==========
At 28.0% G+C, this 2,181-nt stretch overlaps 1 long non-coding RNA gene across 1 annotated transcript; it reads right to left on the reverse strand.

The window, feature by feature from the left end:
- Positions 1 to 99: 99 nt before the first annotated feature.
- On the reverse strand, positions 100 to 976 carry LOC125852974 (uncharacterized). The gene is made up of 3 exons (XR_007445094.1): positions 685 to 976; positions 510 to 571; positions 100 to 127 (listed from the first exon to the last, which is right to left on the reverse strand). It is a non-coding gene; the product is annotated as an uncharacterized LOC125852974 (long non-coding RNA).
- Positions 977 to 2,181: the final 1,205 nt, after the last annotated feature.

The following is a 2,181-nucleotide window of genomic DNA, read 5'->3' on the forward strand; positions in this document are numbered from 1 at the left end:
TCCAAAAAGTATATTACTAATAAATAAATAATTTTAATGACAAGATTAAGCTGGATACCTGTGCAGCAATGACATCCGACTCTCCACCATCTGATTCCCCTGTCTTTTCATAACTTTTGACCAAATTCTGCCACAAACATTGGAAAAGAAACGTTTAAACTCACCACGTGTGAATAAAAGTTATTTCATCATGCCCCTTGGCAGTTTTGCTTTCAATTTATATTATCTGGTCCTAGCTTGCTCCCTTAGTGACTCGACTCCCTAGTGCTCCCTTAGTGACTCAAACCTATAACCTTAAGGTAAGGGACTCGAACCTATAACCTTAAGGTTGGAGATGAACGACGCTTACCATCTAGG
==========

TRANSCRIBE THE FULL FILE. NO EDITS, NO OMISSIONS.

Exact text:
At 28.0% G+C, this 2,181-nt stretch overlaps 1 long non-coding RNA gene across 1 annotated transcript; it reads right to left on the reverse strand.

The window, feature by feature from the left end:
- Positions 1 to 99: 99 nt before the first annotated feature.
- On the reverse strand, positions 100 to 976 carry LOC125852974 (uncharacterized). The gene is made up of 3 exons (XR_007445094.1): positions 685 to 976; positions 510 to 571; positions 100 to 127 (listed from the first exon to the last, which is right to left on the reverse strand). It is a non-coding gene; the product is annotated as an uncharacterized LOC125852974 (long non-coding RNA).
- Positions 977 to 2,181: the final 1,205 nt, after the last annotated feature.

The following is a 2,181-nucleotide window of genomic DNA, read 5'->3' on the forward strand; positions in this document are numbered from 1 at the left end:
TCCAAAAAGTATATTACTAATAAATAAATAATTTTAATGACAAGATTAAGCTGGATACCTGTGCAGCAATGACATCCGACTCTCCACCATCTGATTCCCCTGTCTTTTCATAACTTTTGACCAAATTCTGCCACAAACATTGGAAAAGAAACGTTTAAACTCACCACGTGTGAATAAAAGTTATTTCATCATGCCCCTTGGCAGTTTTGCTTTCAATTTATATTATCTGGTCCTAGCTTGCTCCCTTAGTGACTCGACTCCCTAGTGCTCCCTTAGTGACTCAAACCTATAACCTTAAGGTAAGGGACTCGAACCTATAACCTTAAGGTTGGAGATGAACGACGCTTACCATCTAGG